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              Ventricular dysfunction and the risk of stroke after myocardial infarction.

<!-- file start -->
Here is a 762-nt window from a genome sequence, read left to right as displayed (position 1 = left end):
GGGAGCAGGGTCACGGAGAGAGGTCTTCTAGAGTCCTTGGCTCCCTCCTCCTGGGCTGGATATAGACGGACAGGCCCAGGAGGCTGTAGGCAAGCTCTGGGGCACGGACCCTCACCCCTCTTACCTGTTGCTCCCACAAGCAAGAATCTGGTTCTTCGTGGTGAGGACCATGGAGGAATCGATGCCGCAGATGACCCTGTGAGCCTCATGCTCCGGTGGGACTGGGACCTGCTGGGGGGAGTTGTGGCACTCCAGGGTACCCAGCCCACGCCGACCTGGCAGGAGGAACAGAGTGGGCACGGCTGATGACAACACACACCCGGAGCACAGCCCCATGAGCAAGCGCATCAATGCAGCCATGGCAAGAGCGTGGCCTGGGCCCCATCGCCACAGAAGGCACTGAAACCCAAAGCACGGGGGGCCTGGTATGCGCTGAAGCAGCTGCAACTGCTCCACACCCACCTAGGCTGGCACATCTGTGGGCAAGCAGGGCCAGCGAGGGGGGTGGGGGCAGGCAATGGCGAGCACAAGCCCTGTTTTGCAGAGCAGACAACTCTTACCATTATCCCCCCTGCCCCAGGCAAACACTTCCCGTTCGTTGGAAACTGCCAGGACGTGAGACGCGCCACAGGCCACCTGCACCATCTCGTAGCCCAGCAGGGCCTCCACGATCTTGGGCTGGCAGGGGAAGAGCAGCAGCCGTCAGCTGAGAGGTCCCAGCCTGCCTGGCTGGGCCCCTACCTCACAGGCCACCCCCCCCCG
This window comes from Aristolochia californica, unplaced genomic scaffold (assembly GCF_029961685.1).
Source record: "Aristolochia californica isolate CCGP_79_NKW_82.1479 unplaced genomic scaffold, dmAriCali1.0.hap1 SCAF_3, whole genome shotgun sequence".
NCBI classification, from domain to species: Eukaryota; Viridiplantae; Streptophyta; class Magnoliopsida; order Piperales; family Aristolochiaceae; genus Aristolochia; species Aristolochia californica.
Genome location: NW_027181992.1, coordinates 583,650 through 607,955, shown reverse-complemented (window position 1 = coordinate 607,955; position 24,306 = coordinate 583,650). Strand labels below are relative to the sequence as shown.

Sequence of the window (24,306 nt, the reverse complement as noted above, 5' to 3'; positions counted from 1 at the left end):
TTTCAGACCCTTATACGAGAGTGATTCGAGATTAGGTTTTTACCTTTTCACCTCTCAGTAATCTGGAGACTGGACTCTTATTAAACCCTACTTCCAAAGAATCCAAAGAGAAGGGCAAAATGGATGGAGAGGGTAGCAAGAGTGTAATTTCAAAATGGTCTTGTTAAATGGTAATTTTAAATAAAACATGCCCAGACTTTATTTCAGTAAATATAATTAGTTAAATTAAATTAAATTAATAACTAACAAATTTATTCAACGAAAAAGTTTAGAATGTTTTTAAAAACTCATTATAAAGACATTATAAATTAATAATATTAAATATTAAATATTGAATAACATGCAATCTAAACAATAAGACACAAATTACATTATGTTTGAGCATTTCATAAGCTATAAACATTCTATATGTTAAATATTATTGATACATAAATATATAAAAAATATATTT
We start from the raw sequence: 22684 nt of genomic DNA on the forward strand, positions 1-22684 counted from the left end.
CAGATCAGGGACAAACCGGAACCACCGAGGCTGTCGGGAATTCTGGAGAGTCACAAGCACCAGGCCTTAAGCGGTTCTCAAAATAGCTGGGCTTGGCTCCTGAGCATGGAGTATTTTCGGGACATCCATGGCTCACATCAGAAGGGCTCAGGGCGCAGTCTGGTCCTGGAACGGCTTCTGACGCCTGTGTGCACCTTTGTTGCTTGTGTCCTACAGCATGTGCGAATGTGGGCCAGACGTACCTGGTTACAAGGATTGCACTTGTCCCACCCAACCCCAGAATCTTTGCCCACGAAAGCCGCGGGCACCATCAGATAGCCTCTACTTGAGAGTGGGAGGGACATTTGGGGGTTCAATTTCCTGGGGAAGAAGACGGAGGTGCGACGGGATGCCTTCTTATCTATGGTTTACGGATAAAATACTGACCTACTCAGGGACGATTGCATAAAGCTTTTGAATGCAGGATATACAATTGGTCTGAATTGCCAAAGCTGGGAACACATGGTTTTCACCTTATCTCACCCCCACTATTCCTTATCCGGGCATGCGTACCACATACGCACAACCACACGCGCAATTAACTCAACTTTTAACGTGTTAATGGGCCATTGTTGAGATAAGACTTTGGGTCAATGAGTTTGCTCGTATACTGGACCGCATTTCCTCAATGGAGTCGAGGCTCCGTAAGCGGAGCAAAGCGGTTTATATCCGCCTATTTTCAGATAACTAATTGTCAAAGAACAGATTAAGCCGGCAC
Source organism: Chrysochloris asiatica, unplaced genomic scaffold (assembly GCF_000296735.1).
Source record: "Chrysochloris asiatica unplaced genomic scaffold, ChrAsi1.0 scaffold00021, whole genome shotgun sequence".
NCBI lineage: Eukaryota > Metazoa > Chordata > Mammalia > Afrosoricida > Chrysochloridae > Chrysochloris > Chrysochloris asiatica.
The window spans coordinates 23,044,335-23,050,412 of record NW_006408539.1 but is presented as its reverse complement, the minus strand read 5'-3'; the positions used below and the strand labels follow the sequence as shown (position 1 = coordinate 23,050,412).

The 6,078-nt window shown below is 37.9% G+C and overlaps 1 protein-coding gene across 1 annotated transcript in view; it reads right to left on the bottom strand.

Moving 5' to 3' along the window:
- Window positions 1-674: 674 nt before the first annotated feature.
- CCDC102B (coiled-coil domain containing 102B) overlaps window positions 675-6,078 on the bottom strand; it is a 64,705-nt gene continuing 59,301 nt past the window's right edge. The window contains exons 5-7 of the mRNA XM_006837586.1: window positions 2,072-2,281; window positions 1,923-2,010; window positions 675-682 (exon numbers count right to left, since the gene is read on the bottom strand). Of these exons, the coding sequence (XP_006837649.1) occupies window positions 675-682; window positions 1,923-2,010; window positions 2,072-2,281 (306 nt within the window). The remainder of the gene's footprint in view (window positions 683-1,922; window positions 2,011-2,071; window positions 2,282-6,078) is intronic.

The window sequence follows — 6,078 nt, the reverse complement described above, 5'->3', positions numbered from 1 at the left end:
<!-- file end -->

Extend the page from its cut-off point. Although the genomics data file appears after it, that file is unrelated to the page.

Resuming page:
In patients who have had a myocardial infarction, the long-term risk of stroke and its relation to the extent of left ventricular dysfunction have not been determined. We studied whether a reduced left ventricular ejection fraction is associated with an increased risk of stroke after myocardial infarction and whether other factors such as older age and therapy with anticoagulants, thrombolytic agents, or captopril affect long-term rates of stroke. We performed an observational analysis of prospectively collected data on 2231 patients who had left ventricular dysfunction after acute myocardial infarction who were enrolled in the Survival and Ventricular Enlargement trial. The mean follow-up was 42 months. Risk factors for stroke were assessed by both univariate and multivariate Cox proportional-hazards analysis. Among these patients, 103 (4.6 percent) had fatal or nonfatal strokes during the study (rate of stroke per year of follow-up, 1.5 percent). The estimated five-year rate of stroke in all the patients was 8.1 percent. As compared with patients without stroke, patients with stroke were older (mean [+/-SD] age, 63+/-9 years vs. 59+/-11 years; P<0.001) and had lower ejection fractions (29+/-7 percent vs. 31+/-7 percent, P=0.01). Independent risk factors for stroke included a lower ejection fraction (for every decrease of 5 percentage points in the ejection fraction there was an 18 percent increase in the risk of stroke), older age, and the absence of aspirin or anticoagulant therapy. Patients with ejection fractions of < or = 28 percent after myocardial infarction had a relative risk of stroke of 1.86, as compared with patients with ejection fractions of more than 35 percent (P=0.01). The use of thrombolytic agents and captopril had no significant effect on the risk of stroke. During the five years after myocardial infarction, patients have a substantial risk of stroke. A decreased ejection fraction and older age are both independent predictors of an increased risk of stroke. Anticoagulant therapy appears to have a protective effect against stroke after myocardial infarction.